Genomic Biomarkers | Industry Spotlights & Insight Articles

Diagnostic Biomarkers Identified Through Multi-Omic Approaches in Chronic Decline and Crohn’s Disease

Diagnostic biomarkers offer a crucial means of tracking disease spread and progression. Here, we explore their application in age-related diseases, as well as inflammatory diseases such as Crohn’s.

Diagnostic biomarkers are a key device for monitoring disease spread and progression. Multi-omic technologies allow researchers to investigate the biology of age-related diseases over time to identify key drivers of ageing, which can potentially be a path for drug discovery programs. Our Biomarkers UK 2023 conference explored some of the applications of biomarkers in monitoring disease spread and prognosis, with a specific focus on how spatial biology approaches can be used to help quantify biomarkers to aid validation and target monitoring. Regardless of the disease being investigated, spatial imaging and multi-omic approaches can be invaluable to research. 

Using Multi-Omic Technologies to Investigate the Biology of Ageing

The biology of ageing is a key focus for many working in the biomarkers field – as the UK’s population gentrifies, more people are likely to be diagnosed with chronic ailments.The natural process of ageing leads to a decline in both physical performance and reduced resilience. Additionally, ageing biology has a strong interplay with ageing physiology. Biomarkers are key to understanding that ageing process and the various effects it may have on diseases.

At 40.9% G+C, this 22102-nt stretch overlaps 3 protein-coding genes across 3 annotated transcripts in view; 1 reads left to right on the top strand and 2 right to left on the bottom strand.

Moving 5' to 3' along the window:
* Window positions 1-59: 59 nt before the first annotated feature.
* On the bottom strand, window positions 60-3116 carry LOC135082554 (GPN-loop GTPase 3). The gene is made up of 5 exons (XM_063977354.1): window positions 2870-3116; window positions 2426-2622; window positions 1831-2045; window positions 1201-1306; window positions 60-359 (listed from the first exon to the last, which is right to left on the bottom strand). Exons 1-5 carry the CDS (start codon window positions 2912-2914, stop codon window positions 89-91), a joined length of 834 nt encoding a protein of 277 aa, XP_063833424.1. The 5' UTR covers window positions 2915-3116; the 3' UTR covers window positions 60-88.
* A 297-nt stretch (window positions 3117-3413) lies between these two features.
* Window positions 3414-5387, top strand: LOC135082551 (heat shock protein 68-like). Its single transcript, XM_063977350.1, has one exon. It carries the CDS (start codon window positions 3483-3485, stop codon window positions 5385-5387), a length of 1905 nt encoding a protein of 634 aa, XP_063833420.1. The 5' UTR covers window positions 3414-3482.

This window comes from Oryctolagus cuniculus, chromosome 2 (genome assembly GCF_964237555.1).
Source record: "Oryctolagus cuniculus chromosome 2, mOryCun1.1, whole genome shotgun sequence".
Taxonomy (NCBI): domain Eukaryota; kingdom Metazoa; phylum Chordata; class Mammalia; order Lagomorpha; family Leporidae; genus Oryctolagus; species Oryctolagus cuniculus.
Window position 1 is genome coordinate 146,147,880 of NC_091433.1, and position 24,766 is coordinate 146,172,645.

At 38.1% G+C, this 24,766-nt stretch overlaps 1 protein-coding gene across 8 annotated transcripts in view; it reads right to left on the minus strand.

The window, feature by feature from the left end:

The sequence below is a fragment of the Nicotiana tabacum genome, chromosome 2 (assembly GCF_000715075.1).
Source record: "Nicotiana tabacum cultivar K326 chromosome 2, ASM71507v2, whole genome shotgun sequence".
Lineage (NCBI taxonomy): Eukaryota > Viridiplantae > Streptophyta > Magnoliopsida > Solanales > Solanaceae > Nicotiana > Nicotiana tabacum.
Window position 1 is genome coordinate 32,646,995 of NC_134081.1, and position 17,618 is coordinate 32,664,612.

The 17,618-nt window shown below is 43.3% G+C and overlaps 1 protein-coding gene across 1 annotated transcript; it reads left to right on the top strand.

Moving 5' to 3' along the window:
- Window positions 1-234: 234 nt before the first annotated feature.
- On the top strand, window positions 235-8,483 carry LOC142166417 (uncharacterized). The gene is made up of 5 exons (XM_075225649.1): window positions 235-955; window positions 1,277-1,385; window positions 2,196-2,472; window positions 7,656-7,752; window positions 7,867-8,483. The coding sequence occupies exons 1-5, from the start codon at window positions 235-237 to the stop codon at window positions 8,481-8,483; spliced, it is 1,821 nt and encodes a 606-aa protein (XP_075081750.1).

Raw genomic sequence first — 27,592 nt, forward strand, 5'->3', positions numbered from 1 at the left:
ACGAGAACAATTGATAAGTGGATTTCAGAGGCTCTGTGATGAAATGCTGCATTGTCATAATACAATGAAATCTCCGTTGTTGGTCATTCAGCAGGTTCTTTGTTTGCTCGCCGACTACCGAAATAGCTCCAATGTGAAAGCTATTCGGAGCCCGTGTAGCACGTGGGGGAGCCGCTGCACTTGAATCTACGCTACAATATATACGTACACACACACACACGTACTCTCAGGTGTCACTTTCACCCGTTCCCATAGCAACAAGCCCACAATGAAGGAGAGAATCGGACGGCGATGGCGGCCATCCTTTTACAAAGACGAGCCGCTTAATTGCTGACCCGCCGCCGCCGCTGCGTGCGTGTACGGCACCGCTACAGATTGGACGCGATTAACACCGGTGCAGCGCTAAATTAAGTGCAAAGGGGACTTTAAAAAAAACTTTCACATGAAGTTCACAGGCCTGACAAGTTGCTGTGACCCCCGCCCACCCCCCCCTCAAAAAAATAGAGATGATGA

Multi-omic technologies can be used to investigate the biology of related diseases associated with ageing. They can also be used to identify key pathways associated with ageing in conjunction with diagnostic biomarkers. In turn, this could offer insights into ways to improve the healthspan of patients as well as their lifespan. ‘Healthy ageing’ in this context is defined by the WHO as ‘the process of developing and maintaining the functional ability that enables wellbeing in older age’.

Accelerated ageing can place an increased burden on healthcare services and the families who increasingly have to care for their relatives as their independence lessens. Researchers and healthcare provers know there are certain triggers in a patient’s life that can age them. said Marshall. If they can change that trajectory of ageing, they could potentially increase that resilience and help to afford patients with an improved quality of life.

Diagnostic Biomarkers Associated with Ageing

To help understand the trajectory of ageing, some companies have been looking at ageing-associated biomarkers. An early case study run by the Medicines Discovery Catapult took plasma samples of donors and investigated gene expression within those samples to assess their biological age. RNA biomarkers within these samples were investigated through the Nanostring nCounter platform.

By recording a selection of multi-spatial and multi-omic signals, researchers can combine these to look at these drivers of ageing and understand a bit more about crucial pathways involved in ageing and disease. A critical element of this process has been the creation of the Innovative Therapeutics Ageing Consortium, put together as part of the UKSPINE Consortium. The organisation has identified 600 key targets in ageing which could have an impact on slowing the trajectory of disease.